I’ve been working with SQL Server for a long time, and have always wanted to attend PASS. For one reason of another, with numerous employers, I hadn’t been able to go. The answer was always no. <insert sad face>

The biggest blocker was always the cost.

The conference is expensive.

Seattle is expensive.

It has always been impossible to get my employer to foot the bill for it.

This year I was incredibly lucky that my employer, Stack Overflow, paid for my trip to PASS Summit. I was thrilled to finally be able to attend. Since I was given the opportunity to go, I wanted to write out my thoughts as a PASS “First-Timer”, as well as some session highlights.

A bit about me

I’m an introvert. Walking into a place…by myself, where I know no one is incredibly difficult. It triggers lots of anxiety which makes the idea of attending a conference with thousands of people who I don’t know, insanely hard. Sure, I know people at PASS Summit because I have seen their faces online from following them on Twitter, and have interacted with them virtually, but I have never met most of them in person. In order to meet them, I need to actually meet them…like talk to them…which is a struggle. I was going to try my best to work past that and take in everything I could.

Scheduling Overload

The week before PASS, I sat down and filled out my schedule which was a bit challenging. There were so many sessions that I wanted to attend. My final schedule had a ton of sessions at the same time. I did this in the event I would change my mind last minute, so I’d have an alternate option. I knew I was overplanning, and was being overly ambitious, but I was going to push myself to hit as many sessions as I could.

First Timer Buddy Program

I saw mentions of the Buddy Program and wasn’t sure if I was going to sign up, but I’m glad I did. For those who don’t know, the Buddy program at PASS Summit pairs you with someone who has been to the conference before, and they offer suggestions on events and sessions to attend. If you’re lucky and if time allows, you’ll meet them and have a familiar face in the thousands of people. I was lucky to get paired with Matt Gordon. Matt reached out a couple of weeks before the Summit and suggested a couple of sessions, then the week of the conference we met and had lunch together as a group. It was great to meet other first-timers in a smaller setting.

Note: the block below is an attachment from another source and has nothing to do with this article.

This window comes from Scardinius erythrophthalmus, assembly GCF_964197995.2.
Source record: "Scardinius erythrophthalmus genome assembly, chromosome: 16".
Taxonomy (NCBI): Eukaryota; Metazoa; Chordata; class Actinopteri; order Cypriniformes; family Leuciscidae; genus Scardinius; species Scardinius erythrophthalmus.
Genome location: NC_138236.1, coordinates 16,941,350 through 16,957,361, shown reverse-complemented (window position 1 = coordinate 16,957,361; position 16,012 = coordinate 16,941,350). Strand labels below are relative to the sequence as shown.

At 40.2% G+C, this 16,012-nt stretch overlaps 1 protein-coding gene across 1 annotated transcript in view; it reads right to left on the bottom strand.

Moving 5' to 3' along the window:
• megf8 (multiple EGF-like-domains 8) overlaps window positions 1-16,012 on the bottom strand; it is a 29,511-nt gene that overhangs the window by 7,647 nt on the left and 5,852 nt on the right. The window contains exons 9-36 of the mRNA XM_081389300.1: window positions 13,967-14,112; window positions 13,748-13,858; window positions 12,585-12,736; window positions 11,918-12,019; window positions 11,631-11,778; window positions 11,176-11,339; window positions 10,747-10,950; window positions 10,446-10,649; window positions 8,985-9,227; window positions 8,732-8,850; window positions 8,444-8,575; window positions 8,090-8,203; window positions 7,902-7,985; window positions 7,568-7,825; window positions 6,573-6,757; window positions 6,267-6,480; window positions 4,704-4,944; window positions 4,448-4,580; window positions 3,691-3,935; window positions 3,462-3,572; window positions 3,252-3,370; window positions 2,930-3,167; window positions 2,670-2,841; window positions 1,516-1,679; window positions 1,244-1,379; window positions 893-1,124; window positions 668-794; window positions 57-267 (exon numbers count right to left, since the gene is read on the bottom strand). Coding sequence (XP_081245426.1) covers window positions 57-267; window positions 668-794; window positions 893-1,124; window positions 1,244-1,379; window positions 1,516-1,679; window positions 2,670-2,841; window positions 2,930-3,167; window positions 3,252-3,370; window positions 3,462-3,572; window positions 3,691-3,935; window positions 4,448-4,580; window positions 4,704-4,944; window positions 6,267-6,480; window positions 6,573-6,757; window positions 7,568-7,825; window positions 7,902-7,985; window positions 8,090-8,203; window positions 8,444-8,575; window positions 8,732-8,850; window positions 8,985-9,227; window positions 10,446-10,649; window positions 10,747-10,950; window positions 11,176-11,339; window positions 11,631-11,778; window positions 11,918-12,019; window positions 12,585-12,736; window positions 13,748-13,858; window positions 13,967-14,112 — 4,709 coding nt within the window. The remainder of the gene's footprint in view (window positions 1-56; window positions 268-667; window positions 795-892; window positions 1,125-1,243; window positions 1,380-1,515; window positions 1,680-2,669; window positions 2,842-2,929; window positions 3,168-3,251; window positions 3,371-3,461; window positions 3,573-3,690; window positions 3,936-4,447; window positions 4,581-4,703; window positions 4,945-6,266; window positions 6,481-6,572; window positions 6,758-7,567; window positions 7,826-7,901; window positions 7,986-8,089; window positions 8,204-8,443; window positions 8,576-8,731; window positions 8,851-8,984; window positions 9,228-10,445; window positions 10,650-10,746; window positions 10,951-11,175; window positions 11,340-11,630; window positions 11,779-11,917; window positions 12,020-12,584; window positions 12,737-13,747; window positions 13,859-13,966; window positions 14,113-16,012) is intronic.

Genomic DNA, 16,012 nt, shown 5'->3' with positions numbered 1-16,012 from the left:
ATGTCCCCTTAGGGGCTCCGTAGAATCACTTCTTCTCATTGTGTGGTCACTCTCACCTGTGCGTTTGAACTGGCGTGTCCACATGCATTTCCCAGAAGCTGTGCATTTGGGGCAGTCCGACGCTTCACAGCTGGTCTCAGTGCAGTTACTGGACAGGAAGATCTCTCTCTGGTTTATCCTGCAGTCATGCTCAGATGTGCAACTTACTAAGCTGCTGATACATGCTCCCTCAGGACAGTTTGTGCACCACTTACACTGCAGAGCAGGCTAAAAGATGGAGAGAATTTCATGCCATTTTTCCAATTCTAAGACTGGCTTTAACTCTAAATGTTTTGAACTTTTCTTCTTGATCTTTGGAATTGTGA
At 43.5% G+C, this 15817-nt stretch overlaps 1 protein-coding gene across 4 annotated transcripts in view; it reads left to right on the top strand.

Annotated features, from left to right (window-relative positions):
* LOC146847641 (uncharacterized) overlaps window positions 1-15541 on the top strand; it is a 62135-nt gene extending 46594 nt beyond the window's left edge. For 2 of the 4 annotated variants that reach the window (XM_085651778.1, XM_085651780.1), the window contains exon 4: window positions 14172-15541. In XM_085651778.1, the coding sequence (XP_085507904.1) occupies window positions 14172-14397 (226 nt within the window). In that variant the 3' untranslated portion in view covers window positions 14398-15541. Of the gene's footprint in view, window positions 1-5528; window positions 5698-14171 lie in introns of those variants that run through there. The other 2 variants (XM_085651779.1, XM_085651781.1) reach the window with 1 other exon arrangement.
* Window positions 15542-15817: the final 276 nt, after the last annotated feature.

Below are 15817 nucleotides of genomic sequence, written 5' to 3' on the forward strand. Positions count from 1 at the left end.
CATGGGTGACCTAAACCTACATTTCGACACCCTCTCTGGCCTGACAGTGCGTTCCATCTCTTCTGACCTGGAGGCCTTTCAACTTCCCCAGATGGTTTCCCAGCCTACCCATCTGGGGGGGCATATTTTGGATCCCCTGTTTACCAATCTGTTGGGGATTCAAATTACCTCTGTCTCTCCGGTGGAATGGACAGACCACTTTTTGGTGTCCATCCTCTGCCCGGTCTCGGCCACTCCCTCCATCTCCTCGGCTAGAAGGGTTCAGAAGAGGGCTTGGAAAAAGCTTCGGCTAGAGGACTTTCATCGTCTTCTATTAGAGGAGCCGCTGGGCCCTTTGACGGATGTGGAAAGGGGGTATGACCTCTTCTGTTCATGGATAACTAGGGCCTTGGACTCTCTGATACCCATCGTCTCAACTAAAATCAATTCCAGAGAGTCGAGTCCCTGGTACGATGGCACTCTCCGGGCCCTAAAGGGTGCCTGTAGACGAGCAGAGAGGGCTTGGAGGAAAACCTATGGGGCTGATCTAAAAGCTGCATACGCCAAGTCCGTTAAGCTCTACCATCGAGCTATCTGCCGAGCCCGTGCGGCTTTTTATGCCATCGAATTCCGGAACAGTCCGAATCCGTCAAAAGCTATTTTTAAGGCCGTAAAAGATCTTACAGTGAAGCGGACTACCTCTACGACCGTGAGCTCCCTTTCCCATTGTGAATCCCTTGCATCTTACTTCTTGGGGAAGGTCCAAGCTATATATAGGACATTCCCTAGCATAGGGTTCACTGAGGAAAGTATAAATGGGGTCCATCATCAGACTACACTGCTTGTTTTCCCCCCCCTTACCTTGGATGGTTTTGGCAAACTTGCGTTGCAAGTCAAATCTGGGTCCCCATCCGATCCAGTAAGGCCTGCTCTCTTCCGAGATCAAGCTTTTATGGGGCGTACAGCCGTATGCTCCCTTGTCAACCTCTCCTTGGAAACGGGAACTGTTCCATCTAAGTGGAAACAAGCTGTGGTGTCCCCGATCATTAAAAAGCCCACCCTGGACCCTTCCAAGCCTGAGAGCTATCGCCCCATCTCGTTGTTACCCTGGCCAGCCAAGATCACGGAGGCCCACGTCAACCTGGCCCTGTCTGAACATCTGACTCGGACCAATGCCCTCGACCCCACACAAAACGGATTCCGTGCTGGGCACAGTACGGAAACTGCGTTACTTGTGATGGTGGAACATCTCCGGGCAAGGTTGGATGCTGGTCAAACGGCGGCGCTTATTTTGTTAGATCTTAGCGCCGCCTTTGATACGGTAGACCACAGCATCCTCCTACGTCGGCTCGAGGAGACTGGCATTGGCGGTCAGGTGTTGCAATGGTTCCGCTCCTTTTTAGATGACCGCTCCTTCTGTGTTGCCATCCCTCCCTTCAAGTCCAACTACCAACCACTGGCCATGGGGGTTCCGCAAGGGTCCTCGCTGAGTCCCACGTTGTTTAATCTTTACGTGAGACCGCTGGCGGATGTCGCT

WIT Reception

I signed up for the WIT Reception which took place on the Tuesday night before the official start of the conference. I loved this event. It was smaller than many of the other events at the conference, and it was a great way to meet people before the conference officially started, and gave me a chance to have some familiar faces to find in the crowds of people the rest of the week. Not to mention, I met some really awesome people at the event.

The WIT happy hour overlapped with the First Timers Welcome Reception. Since I was comfortable at the WIT event, I did not leave to attend the First Timer Event. Was that the right decision? I don’t know. I met some great people at the WIT event and didn’t want to leave, however, I know that if I went to the First Timer Event, I probably would have met other newbies, which might have been beneficial.

Day One

Performance Tuning Azure SQL Databases with David Maxwell

At this time, we only use physical SQL Servers in our datacenters. As a result, I don’t have a lot of hands-on experience with Azure SQL, so I figured I would take the opportunity to learn a bit while at PASS. I started with a how to performance tune Azure SQL databases. This session was really good to hear about some of the differences in on-prem and Azure SQL and how you tackle performance issues using Extended Events and Automating Tuning.

Improving Availability in SQL Server and Azure SQL Database with Accelerated Database Recovery and Resumable Operations with Pam Lahoud

This session showed off one of the new features of SQL Server 2019 that I’m excited to test in our environments, Accelerated Database Recovery. It allows the databases to recover faster from long-running transactions that were aborted and are rolling back.